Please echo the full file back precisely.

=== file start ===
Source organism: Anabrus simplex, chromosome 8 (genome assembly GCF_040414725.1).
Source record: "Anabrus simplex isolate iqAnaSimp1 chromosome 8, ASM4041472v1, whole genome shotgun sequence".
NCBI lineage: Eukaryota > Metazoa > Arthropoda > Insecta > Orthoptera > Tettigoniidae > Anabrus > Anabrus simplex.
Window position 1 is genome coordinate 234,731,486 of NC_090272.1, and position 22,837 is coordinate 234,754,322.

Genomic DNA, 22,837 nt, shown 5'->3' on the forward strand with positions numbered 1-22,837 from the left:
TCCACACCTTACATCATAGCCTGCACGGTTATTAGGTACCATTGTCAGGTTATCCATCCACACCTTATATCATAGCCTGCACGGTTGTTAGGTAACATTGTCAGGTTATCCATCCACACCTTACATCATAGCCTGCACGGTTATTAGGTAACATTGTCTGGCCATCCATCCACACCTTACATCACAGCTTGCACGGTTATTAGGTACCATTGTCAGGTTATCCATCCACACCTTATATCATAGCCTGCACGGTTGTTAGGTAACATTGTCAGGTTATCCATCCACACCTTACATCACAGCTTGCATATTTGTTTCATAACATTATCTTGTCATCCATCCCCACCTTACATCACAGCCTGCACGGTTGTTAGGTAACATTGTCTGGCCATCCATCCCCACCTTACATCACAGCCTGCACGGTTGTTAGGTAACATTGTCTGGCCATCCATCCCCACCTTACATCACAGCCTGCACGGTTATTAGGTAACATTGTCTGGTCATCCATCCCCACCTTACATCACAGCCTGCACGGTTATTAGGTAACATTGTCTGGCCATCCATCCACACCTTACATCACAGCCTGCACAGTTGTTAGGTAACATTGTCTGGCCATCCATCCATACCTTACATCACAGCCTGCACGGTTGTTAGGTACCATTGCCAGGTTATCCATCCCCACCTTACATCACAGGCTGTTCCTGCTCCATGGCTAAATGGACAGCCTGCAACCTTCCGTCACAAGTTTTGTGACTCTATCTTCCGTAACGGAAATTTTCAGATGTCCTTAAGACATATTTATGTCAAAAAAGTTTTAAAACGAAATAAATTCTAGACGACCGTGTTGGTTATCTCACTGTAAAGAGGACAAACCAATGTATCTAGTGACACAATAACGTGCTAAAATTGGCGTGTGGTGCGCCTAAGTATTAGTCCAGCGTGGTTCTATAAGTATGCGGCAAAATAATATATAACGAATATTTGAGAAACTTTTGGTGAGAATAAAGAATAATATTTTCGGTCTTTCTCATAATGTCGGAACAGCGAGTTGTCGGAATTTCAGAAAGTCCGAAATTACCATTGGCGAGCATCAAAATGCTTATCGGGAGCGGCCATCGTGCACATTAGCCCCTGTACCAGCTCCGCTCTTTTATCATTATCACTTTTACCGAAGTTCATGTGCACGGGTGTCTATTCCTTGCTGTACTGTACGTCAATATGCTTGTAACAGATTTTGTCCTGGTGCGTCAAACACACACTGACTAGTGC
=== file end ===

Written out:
Source organism: Anabrus simplex, chromosome 8 (genome assembly GCF_040414725.1).
Source record: "Anabrus simplex isolate iqAnaSimp1 chromosome 8, ASM4041472v1, whole genome shotgun sequence".
NCBI lineage: Eukaryota > Metazoa > Arthropoda > Insecta > Orthoptera > Tettigoniidae > Anabrus > Anabrus simplex.
Window position 1 is genome coordinate 234,731,486 of NC_090272.1, and position 22,837 is coordinate 234,754,322.

Genomic DNA, 22,837 nt, shown 5'->3' on the forward strand with positions numbered 1-22,837 from the left:
TCCACACCTTACATCATAGCCTGCACGGTTATTAGGTACCATTGTCAGGTTATCCATCCACACCTTATATCATAGCCTGCACGGTTGTTAGGTAACATTGTCAGGTTATCCATCCACACCTTACATCATAGCCTGCACGGTTATTAGGTAACATTGTCTGGCCATCCATCCACACCTTACATCACAGCTTGCACGGTTATTAGGTACCATTGTCAGGTTATCCATCCACACCTTATATCATAGCCTGCACGGTTGTTAGGTAACATTGTCAGGTTATCCATCCACACCTTACATCACAGCTTGCATATTTGTTTCATAACATTATCTTGTCATCCATCCCCACCTTACATCACAGCCTGCACGGTTGTTAGGTAACATTGTCTGGCCATCCATCCCCACCTTACATCACAGCCTGCACGGTTGTTAGGTAACATTGTCTGGCCATCCATCCCCACCTTACATCACAGCCTGCACGGTTATTAGGTAACATTGTCTGGTCATCCATCCCCACCTTACATCACAGCCTGCACGGTTATTAGGTAACATTGTCTGGCCATCCATCCACACCTTACATCACAGCCTGCACAGTTGTTAGGTAACATTGTCTGGCCATCCATCCATACCTTACATCACAGCCTGCACGGTTGTTAGGTACCATTGCCAGGTTATCCATCCCCACCTTACATCACAGGCTGTTCCTGCTCCATGGCTAAATGGACAGCCTGCAACCTTCCGTCACAAGTTTTGTGACTCTATCTTCCGTAACGGAAATTTTCAGATGTCCTTAAGACATATTTATGTCAAAAAAGTTTTAAAACGAAATAAATTCTAGACGACCGTGTTGGTTATCTCACTGTAAAGAGGACAAACCAATGTATCTAGTGACACAATAACGTGCTAAAATTGGCGTGTGGTGCGCCTAAGTATTAGTCCAGCGTGGTTCTATAAGTATGCGGCAAAATAATATATAACGAATATTTGAGAAACTTTTGGTGAGAATAAAGAATAATATTTTCGGTCTTTCTCATAATGTCGGAACAGCGAGTTGTCGGAATTTCAGAAAGTCCGAAATTACCATTGGCGAGCATCAAAATGCTTATCGGGAGCGGCCATCGTGCACATTAGCCCCTGTACCAGCTCCGCTCTTTTATCATTATCACTTTTACCGAAGTTCATGTGCACGGGTGTCTATTCCTTGCTGTACTGTACGTCAATATGCTTGTAACAGATTTTGTCCTGGTGCGTCAAACACACACTGACTAGTGC